- Turkey, a major Black Sea power, has expressed willingness to participate in a deal, including by removing mines from the sea and managing shipping traffic, they said.
Oil Extends Rally on Tight Fuel Markets, Risks to Russian Supply – Bloomberg, 5/17/2022
- Oil traded near a two-month high amid a broader market rally while US retail gasoline and diesel prices jumped to fresh record highs.
- West Texas Intermediate traded near $115 a barrel after rallying about 14% over the previous four sessions.
- US retail gasoline prices topped $4.50 a gallon for the first time, just a couple of weeks ahead of the summer driving season.
- US crude stockpiles at a key storage hub in Cushing, Oklahoma, have contracted by about a quarter this year.
- Holdings at the delivery point for benchmark US futures likely fell by about 2.629 million barrels in the week to May 13, traders said, citing data from consultant Wood Mackenzie Ltd.
- In China, meanwhile, Shanghai reported no new Covid-19 infections in the broader community for a third consecutive day, hitting a crucial milestone that authorities have said will allow them to start unwinding punishing restrictions.
- Still, one part of Beijing’s Fengtai district will lock down in some areas for seven days, underscoring the country’s continued battle with the virus.
Microsoft Boosts Pay in Fight for Talent – Wall Street Journal, 5/17/2022
- Microsoft’s chief executive is promising to boost employee compensation amid continued low unemployment across the U.S. and high inflation.
- Satya Nadella told Microsoft employees Monday that the software giant plans to nearly double its global budget for merit-based salary raises, a person familiar with the announcement said. Mr. Nadella also said the company would increase annual stock compensation by at least 25%, the person said.
- “This increased investment in our worldwide compensation reflects the ongoing commitment we have to providing a highly competitive experience for our employees,” a Microsoft spokeswoman said. The move by Microsoft was earlier reported by trade publication GeekWire.
Rivian Warns Dispute With Seat Supplier Threatens Production of Amazon Delivery Vans – Wall Street Journal, 5/17/2022
- Electric-vehicle startup Rivian Automotive is suing a key supplier of seats, warning that a pricing dispute could impact production of an electric van ordered by Amazon.com.
- Rivian in March sued the supplier, Ohio-based Commercial Vehicle Group, accusing it of violating the supply contracts for seats by nearly doubling an initially agreed-upon price per unit, according to records filed with a Michigan court.
- Commercial Vehicle Group, a publicly traded auto supplier, denies the claims, saying in court filings that it wasn’t contractually obligated to the lower price and raised it only after Rivian submitted multiple engineering and design changes.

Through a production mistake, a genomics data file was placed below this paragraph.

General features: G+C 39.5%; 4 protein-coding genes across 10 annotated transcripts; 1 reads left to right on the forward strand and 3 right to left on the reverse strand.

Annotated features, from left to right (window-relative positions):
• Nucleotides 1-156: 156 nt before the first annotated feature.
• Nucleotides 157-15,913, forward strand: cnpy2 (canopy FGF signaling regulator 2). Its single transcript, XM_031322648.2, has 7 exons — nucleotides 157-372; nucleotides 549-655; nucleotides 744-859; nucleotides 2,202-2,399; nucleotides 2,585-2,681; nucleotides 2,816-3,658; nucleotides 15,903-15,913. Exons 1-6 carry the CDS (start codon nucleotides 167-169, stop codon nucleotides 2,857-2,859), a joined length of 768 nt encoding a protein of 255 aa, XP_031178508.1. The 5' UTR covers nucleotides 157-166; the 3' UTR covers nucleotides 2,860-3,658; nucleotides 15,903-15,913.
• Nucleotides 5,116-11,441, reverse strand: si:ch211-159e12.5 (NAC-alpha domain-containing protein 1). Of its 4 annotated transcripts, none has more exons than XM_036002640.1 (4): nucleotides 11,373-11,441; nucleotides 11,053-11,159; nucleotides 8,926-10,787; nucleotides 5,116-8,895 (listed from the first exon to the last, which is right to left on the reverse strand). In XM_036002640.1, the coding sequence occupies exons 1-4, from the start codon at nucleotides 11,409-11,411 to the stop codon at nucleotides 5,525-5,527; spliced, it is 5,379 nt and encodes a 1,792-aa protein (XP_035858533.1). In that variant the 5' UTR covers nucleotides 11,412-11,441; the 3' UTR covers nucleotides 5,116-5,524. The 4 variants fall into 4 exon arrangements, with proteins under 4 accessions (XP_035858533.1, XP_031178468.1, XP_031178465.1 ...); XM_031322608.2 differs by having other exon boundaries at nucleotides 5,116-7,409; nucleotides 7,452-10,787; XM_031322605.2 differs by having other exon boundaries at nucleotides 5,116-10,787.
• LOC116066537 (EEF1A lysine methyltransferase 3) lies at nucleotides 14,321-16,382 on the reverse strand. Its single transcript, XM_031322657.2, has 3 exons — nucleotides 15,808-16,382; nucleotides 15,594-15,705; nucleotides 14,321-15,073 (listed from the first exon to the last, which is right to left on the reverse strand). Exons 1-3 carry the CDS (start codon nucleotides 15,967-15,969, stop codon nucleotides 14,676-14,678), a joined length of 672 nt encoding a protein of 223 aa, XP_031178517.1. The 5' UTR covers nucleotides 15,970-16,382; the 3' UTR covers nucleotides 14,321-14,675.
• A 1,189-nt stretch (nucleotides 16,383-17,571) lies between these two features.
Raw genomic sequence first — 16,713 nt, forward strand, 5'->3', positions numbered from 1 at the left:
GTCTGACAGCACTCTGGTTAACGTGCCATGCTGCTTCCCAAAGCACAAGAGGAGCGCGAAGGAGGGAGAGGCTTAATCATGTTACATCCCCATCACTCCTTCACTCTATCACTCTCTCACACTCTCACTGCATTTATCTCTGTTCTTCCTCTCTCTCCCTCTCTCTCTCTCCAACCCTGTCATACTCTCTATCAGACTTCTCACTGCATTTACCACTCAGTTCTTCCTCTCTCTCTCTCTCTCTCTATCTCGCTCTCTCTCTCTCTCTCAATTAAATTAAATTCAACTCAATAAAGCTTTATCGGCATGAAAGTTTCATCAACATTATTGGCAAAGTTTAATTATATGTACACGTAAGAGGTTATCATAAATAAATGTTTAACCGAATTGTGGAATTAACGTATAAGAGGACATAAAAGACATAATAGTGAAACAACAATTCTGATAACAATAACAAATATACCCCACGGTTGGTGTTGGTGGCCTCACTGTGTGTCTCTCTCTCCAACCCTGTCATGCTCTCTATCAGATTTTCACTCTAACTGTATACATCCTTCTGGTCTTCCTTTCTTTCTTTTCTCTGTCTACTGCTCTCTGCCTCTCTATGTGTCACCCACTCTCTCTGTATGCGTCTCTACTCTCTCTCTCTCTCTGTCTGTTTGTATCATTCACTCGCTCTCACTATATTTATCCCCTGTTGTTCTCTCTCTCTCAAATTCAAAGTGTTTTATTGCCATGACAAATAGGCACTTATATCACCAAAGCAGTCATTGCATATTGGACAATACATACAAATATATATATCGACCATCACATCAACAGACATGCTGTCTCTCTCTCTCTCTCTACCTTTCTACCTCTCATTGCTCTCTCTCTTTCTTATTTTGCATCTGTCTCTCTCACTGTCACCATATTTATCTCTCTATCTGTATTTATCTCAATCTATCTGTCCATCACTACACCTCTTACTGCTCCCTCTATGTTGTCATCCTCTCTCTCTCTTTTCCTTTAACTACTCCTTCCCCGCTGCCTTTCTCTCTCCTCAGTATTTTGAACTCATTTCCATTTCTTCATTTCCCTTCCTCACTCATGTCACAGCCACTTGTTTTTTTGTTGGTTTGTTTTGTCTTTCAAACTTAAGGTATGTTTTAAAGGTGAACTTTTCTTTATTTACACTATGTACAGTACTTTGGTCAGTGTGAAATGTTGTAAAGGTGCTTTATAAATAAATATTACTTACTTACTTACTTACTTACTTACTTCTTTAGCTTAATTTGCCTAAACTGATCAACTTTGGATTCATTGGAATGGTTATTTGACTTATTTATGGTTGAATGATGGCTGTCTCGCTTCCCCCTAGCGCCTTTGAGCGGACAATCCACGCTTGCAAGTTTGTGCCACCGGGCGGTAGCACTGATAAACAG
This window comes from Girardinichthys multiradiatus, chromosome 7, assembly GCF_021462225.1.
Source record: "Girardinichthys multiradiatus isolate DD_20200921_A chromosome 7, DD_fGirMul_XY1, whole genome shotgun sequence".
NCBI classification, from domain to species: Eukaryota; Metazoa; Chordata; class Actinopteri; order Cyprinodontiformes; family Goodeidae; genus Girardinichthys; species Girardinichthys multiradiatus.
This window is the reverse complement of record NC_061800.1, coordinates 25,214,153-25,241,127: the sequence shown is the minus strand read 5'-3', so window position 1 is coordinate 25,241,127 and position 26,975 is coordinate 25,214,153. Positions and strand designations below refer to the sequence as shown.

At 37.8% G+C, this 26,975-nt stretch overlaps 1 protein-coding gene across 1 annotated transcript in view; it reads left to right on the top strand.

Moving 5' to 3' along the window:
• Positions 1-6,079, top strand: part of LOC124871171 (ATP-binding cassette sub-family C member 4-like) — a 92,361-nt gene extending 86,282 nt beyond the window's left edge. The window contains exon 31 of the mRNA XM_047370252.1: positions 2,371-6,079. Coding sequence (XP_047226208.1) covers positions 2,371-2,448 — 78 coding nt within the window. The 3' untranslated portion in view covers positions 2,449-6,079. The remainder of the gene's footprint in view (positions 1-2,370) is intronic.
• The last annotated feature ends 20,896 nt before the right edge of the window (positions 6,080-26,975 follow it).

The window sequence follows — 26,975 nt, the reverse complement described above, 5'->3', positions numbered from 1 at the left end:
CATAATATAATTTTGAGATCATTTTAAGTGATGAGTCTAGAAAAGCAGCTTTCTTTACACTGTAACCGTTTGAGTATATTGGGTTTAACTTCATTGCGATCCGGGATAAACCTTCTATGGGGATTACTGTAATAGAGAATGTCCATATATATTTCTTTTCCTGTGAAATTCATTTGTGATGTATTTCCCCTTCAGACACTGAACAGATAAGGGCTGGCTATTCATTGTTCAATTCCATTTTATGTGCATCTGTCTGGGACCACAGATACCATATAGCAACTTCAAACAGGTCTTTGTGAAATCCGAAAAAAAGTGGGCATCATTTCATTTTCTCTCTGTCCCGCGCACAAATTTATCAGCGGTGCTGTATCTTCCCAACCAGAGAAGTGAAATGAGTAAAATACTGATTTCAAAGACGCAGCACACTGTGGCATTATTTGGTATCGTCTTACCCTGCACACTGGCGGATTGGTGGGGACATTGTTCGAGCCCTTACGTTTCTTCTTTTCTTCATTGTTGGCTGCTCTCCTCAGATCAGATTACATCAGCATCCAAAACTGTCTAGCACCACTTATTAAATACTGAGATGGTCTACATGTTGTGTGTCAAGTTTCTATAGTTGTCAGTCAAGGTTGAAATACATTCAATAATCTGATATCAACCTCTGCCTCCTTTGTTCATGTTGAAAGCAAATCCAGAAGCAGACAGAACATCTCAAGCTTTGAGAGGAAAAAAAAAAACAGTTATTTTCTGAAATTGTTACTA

- Rivian specified in the lawsuit that there is no alternative supplier for the custom-designed seat packages for the electric van and it could take well over a year for it to find another vendor.
- Rivian warned that if Commercial Vehicle Group stopped delivering the seats, the EV maker would face an imminent shutdown of its van production, which is just launching, according to the documents filed in Wayne County Circuit Court in Detroit.
Lordstown Motors’ Ability to Stay in Business Hinges on Raising Capital, Valuation, CFO Says – Wall Street Journal, 5/17/2022
- Lordstown Motors’ ability to stay in business for at least another year remains in doubt until it secures more funding and its market value rises, its finance chief said after the electric-truck maker sold its factory to raise cash.
- Lordstown, which aims to launch its first vehicle this year and doesn’t generate any revenue yet, issued a going-concern warning in June 2021, flagging worries about its financial health.
- “It will be there until we raise sufficient capital and get to a higher market capitalization,” Chief Financial Officer Adam Kroll said Monday, referring to the going-concern warning.
- Lordstown, which went public in 2020 through a merger with a special-purpose acquisition company, is in the process of crash testing the Endurance, its first vehicle, and intends to launch commercial production in the third quarter.
US ECONOMY & POLITICS
US Retail Sales Show Consumer Standing Firm in Face of Inflation – Bloomberg, 5/17/2022
- US retail sales grew at a solid pace in April, reflecting broad-based gains and suggesting demand for merchandise remains resilient despite rampant inflation.
- The value of overall retail purchases increased 0.9%, after an upwardly revised 1.4% gain in March, Commerce Department figures showed Tuesday.
- Excluding vehicles and gas stations, sales rose 1% last month. The figures aren’t adjusted for inflation.
- The median estimate in a Bloomberg survey of economists had called for an 1% increase in overall retail sales from a month earlier and a 0.7% jump in the figure excluding autos and gas stations.
- Nine of the 13 retail categories showed growth last month, per Tuesday’s release.
- While the increases could reflect strong demand for merchandise, the gains could also be a result of higher consumer prices, since the retail sales data aren’t adjusted for inflation. Real spending data will be released next week.
- Spending at gas stations fell in April, likely reflecting lower prices in the month after a spike in March stemming from Russia’s invasion of Ukraine.
- Motor vehicle purchases, meanwhile, climbed 2.2%.